UC HUMANITIES RESEARCH INSTITUTE
The University of California Humanities Research Institute (UCHRI) was founded as a multicampus research unit of the UC Office of the President under the UC Humanities Initiative, established by former UC President David P. Gardner in 1987.
In 2009, a new UC Humanities Network was developed and funded by a 5-year grant from the UC Office of Research and Graduate Studies, incorporating and expanding the original Humanities Initiative. The Network links UCHRI, a refashioned Humanities Advisory Committee, and a new UC Consortium of Humanities Centers into a dynamic new structure and vision for multicampus engagement and collaboration.
Based on the UC Irvine campus, UCHRI serves all ten campuses in the UC system, interacting with UC campus humanities centers, other campus research centers, and with individual faculty to promote collaborative, interdisciplinary humanities research and pedagogy throughout the University of California system and within the larger communities they inhabit. Through the administration of its own funding programs and those of the UC Humanities Network, UCHRI supports and showcases fellows, working groups, seminars, conferences, workshops and other research formations, on topics traditional to the humanities in disciplines such as literature, philosophy, classics, languages, and history, as well as the pressing human dimensions that arise in the social and natural sciences, technology, art, medicine, and the professions. Stressing interdisciplinary research, UCHRI bridges gaps between disciplines across the humanities and human sciences and seeks to overcome the intellectual and institutional barriers that can separate the humanities from other fields.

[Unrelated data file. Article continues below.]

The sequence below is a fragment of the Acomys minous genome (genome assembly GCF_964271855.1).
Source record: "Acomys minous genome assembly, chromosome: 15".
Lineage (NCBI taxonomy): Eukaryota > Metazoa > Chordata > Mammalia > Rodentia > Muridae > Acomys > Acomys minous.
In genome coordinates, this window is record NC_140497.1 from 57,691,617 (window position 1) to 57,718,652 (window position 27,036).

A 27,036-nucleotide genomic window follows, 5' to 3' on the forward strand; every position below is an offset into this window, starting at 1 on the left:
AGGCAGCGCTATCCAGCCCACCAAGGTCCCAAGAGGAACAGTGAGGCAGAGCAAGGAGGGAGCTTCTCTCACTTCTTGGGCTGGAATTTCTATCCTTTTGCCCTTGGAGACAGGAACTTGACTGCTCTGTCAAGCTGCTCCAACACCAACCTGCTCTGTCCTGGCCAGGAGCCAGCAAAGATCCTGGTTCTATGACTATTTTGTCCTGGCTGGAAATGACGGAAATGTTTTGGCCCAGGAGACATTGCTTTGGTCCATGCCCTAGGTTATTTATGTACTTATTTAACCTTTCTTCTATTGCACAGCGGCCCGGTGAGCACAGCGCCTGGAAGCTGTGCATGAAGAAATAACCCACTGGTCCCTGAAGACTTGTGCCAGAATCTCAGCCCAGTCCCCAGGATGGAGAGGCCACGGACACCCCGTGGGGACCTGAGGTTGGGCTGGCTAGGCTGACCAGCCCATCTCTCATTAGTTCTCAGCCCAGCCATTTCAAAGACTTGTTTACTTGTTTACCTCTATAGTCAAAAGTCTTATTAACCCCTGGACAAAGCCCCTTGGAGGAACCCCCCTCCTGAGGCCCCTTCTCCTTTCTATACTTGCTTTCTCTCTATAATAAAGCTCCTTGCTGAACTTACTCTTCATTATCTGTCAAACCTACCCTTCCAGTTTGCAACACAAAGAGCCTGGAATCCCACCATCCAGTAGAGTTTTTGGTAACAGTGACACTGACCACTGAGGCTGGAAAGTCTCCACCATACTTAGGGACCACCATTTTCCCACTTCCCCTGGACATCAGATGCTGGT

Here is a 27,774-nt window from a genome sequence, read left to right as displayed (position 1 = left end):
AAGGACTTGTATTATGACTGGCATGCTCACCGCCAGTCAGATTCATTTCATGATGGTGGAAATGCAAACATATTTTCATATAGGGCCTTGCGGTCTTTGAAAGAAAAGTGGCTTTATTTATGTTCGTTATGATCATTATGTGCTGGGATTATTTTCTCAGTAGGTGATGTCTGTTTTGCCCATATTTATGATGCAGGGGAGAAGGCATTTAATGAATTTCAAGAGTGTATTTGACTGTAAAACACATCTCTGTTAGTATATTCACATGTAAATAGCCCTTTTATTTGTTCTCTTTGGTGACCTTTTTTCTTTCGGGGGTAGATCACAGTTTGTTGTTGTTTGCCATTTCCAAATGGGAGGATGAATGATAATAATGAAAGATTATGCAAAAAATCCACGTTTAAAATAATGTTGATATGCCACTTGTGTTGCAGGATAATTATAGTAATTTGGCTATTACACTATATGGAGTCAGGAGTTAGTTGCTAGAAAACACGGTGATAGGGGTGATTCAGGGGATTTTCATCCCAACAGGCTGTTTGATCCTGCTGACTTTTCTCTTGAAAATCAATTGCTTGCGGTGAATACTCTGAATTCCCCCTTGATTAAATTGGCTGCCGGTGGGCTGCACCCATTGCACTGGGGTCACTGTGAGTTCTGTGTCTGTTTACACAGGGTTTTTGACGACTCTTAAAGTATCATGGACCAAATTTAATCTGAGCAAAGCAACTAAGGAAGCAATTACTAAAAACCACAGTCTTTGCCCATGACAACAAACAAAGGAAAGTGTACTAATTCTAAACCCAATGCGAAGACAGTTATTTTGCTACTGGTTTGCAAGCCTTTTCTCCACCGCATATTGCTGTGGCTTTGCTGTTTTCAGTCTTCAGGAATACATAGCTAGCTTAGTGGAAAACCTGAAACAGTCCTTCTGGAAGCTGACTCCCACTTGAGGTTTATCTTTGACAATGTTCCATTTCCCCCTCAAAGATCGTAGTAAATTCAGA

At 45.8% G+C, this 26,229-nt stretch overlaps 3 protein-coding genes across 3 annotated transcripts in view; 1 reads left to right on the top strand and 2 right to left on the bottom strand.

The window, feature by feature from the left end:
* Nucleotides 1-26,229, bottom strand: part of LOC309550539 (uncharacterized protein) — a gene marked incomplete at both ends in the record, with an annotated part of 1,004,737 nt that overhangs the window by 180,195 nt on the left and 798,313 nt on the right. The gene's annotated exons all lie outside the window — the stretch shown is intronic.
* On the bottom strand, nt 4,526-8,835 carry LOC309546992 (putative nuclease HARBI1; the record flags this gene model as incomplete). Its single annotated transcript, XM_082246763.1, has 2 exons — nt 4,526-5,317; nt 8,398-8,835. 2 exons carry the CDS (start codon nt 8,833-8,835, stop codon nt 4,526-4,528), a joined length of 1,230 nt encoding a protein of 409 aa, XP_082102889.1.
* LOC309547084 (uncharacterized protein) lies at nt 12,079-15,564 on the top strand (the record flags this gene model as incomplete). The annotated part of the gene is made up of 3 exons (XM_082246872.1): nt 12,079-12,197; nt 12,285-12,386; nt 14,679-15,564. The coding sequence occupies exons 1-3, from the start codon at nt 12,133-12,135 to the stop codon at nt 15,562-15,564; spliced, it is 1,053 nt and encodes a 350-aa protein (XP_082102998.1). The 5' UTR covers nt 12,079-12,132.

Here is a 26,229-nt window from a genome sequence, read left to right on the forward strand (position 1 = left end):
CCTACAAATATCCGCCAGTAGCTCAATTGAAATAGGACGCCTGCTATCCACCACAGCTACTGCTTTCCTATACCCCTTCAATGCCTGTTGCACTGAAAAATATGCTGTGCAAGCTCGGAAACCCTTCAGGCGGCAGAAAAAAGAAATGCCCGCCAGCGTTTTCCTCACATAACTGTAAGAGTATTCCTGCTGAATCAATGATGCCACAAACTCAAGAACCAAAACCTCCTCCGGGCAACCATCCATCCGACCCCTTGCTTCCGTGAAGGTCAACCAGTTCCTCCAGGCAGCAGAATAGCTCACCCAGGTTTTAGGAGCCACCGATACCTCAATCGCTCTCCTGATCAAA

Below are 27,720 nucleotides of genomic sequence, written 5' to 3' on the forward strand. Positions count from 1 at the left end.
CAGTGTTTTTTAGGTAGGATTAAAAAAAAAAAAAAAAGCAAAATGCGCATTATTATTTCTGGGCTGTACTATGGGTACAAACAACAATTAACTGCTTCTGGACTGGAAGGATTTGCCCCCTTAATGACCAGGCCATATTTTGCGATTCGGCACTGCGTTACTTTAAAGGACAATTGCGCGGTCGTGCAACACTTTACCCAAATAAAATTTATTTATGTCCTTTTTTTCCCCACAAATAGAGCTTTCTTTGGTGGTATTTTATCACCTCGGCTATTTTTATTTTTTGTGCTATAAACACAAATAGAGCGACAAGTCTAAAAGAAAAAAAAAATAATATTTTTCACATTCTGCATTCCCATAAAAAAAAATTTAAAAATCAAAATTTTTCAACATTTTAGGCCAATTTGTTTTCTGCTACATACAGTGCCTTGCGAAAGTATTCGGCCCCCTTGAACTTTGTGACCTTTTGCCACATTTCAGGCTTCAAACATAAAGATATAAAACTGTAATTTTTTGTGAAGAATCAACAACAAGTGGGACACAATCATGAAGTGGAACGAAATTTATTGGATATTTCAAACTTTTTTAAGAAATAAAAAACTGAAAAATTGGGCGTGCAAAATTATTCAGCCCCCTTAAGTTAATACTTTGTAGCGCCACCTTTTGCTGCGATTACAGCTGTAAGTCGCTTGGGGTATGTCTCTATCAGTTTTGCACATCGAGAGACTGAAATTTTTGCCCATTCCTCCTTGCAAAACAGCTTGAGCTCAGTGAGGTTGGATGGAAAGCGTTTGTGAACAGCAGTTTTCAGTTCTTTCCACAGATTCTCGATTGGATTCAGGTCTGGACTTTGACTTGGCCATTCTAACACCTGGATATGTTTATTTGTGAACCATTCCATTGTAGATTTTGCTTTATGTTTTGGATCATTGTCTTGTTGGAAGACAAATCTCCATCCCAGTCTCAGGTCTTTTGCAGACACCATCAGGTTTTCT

Recognized nationally and internationally for its leadership, UCHRI also directs its own robust program of intellectual collaborations and public events focused on crucial issues for the future of higher education and the humanities: global perspectives and partnerships; the past, present and future of critical theory; California studies for the 21st century; and digital innovation for learning and research.